Ijebu People

Ijebu people- an Ijebu weaver, 1902
Ijebu weaver. Photo from The living races of mankind by Johnston et al.- 1902.

Ijebu people are Yoruba speaking tribe whose home is in the north-east of Lagos around the Magbon River. The Ijebu were known before the annexation of their territory by the British as proud, isolated and determined. Pre-colonial Ijebu had absolute faith in their religion and so their reaction was cool towards the warnings from colonial Lagos against their continued blockage of persons and goods from using routes that cut across their territory. Following the British 1892 expedition, which finally disabused their minds of this bloated self-appraisal, Christian missions had come into the land. By 1910, unlike anywhere else in Nigeria, the geographical occupation of ijebuland by Christian agencies was complete. Before this time, Islam had spread among the people through the activities of Hausa kolanut traders and a number of itinerant Muslim preachers travelling into Ijebu Ode from Hausa land.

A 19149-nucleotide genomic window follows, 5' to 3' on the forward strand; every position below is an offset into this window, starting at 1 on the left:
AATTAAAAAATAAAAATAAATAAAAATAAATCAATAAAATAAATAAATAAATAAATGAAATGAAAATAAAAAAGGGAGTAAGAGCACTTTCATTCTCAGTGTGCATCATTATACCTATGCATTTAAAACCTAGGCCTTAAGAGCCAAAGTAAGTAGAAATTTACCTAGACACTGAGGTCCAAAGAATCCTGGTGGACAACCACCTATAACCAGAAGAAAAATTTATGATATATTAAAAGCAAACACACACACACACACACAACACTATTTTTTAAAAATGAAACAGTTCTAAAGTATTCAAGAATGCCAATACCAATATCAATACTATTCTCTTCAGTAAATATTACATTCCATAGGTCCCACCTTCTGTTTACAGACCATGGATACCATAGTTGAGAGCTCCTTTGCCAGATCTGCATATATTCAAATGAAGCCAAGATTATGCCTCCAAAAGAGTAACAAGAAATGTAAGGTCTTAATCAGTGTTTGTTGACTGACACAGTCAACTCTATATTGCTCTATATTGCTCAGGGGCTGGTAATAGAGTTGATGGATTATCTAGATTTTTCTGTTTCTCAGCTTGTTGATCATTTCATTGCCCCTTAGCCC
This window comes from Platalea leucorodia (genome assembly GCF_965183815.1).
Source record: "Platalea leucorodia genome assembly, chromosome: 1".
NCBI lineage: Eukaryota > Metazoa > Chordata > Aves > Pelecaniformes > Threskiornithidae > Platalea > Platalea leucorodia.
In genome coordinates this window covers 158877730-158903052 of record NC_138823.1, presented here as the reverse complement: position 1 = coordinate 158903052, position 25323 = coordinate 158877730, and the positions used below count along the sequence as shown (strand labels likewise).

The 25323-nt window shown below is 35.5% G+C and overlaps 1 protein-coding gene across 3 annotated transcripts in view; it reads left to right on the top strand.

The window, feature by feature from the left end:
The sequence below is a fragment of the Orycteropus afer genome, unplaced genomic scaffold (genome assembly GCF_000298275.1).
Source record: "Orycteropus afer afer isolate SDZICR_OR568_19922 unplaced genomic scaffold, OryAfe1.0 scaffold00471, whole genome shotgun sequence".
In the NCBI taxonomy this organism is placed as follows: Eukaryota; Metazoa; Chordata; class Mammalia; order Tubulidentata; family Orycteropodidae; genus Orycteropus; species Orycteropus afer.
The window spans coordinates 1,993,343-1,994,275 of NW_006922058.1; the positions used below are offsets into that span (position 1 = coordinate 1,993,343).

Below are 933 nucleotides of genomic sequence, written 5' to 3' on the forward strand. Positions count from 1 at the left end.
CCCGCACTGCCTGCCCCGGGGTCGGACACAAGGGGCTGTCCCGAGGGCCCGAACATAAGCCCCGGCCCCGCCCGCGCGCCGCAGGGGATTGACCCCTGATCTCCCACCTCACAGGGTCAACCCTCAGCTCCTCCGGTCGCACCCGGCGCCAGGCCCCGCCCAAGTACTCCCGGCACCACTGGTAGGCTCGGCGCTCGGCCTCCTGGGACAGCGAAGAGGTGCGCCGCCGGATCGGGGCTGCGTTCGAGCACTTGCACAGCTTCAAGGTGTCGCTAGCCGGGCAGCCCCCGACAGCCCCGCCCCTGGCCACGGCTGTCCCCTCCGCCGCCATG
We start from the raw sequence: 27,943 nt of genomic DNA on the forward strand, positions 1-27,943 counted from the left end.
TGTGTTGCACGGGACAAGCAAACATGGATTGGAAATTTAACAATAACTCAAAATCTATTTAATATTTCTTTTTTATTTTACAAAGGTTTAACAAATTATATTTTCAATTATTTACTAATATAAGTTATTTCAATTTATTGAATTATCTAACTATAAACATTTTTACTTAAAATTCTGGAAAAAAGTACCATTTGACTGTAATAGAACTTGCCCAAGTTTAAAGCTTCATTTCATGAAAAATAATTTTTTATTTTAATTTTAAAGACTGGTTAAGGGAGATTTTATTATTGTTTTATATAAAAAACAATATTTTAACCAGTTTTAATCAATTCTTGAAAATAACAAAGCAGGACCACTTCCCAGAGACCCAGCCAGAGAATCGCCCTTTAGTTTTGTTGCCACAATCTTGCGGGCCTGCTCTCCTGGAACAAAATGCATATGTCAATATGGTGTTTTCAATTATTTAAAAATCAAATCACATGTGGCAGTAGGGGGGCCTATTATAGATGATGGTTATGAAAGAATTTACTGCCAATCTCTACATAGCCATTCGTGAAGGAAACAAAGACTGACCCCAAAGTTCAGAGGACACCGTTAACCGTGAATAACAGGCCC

Ijebu people dominated the commerce of Yoruba territory outside Lagos during the colonial period, the reasons for this, been attributable to their towns’ strategic locations on the boundary with colony province. They took advantage of the blockade of the produce trade which Ibadan/Oyo farmer entrepreneurs were carrying on with Lagos. They introduced the role of middlemen in the trade between coast and hinterland. For this reason, the Ijebu enjoyed great initial economic advantage.